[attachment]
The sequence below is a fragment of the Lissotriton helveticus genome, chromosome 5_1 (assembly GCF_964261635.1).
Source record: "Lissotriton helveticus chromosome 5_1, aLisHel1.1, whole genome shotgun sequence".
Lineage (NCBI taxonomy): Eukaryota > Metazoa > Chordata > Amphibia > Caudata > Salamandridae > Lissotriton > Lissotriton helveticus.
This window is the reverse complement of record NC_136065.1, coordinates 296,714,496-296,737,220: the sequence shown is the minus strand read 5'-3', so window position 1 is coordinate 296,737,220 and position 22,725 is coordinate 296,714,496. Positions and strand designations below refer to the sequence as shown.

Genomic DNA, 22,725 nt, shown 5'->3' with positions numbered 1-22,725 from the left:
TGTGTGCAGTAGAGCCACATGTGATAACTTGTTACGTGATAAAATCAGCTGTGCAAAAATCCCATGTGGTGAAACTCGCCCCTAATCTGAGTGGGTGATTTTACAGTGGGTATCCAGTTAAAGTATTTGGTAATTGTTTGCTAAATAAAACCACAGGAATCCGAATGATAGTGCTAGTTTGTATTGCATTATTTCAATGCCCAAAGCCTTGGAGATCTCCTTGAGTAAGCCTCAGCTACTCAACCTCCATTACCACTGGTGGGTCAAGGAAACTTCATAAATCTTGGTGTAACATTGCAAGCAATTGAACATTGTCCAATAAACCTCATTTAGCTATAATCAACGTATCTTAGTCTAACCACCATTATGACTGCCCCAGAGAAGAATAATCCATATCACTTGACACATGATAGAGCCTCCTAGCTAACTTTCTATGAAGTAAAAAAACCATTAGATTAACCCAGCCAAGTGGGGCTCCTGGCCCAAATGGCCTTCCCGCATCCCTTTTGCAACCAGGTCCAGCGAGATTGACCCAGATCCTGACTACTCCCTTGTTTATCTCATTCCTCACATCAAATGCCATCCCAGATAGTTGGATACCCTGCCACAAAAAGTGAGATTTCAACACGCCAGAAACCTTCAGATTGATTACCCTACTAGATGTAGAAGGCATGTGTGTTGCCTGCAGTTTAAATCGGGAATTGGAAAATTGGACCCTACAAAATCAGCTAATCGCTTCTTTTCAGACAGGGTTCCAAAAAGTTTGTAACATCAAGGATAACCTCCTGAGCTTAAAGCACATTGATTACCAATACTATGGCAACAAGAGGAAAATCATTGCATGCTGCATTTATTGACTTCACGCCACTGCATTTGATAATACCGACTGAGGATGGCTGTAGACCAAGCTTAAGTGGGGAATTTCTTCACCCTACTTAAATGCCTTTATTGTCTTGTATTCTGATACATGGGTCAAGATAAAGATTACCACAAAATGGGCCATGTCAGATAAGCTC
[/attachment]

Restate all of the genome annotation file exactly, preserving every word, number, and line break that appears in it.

The sequence below is a fragment of the Lissotriton helveticus genome, chromosome 5_1 (assembly GCF_964261635.1).
Source record: "Lissotriton helveticus chromosome 5_1, aLisHel1.1, whole genome shotgun sequence".
Lineage (NCBI taxonomy): Eukaryota > Metazoa > Chordata > Amphibia > Caudata > Salamandridae > Lissotriton > Lissotriton helveticus.
This window is the reverse complement of record NC_136065.1, coordinates 296,714,496-296,737,220: the sequence shown is the minus strand read 5'-3', so window position 1 is coordinate 296,737,220 and position 22,725 is coordinate 296,714,496. Positions and strand designations below refer to the sequence as shown.

Genomic DNA, 22,725 nt, shown 5'->3' with positions numbered 1-22,725 from the left:
TGTGTGCAGTAGAGCCACATGTGATAACTTGTTACGTGATAAAATCAGCTGTGCAAAAATCCCATGTGGTGAAACTCGCCCCTAATCTGAGTGGGTGATTTTACAGTGGGTATCCAGTTAAAGTATTTGGTAATTGTTTGCTAAATAAAACCACAGGAATCCGAATGATAGTGCTAGTTTGTATTGCATTATTTCAATGCCCAAAGCCTTGGAGATCTCCTTGAGTAAGCCTCAGCTACTCAACCTCCATTACCACTGGTGGGTCAAGGAAACTTCATAAATCTTGGTGTAACATTGCAAGCAATTGAACATTGTCCAATAAACCTCATTTAGCTATAATCAACGTATCTTAGTCTAACCACCATTATGACTGCCCCAGAGAAGAATAATCCATATCACTTGACACATGATAGAGCCTCCTAGCTAACTTTCTATGAAGTAAAAAAACCATTAGATTAACCCAGCCAAGTGGGGCTCCTGGCCCAAATGGCCTTCCCGCATCCCTTTTGCAACCAGGTCCAGCGAGATTGACCCAGATCCTGACTACTCCCTTGTTTATCTCATTCCTCACATCAAATGCCATCCCAGATAGTTGGATACCCTGCCACAAAAAGTGAGATTTCAACACGCCAGAAACCTTCAGATTGATTACCCTACTAGATGTAGAAGGCATGTGTGTTGCCTGCAGTTTAAATCGGGAATTGGAAAATTGGACCCTACAAAATCAGCTAATCGCTTCTTTTCAGACAGGGTTCCAAAAAGTTTGTAACATCAAGGATAACCTCCTGAGCTTAAAGCACATTGATTACCAATACTATGGCAACAAGAGGAAAATCATTGCATGCTGCATTTATTGACTTCACGCCACTGCATTTGATAATACCGACTGAGGATGGCTGTAGACCAAGCTTAAGTGGGGAATTTCTTCACCCTACTTAAATGCCTTTATTGTCTTGTATTCTGATACATGGGTCAAGATAAAGATTACCACAAAATGGGCCATGTCAGATAAGCTC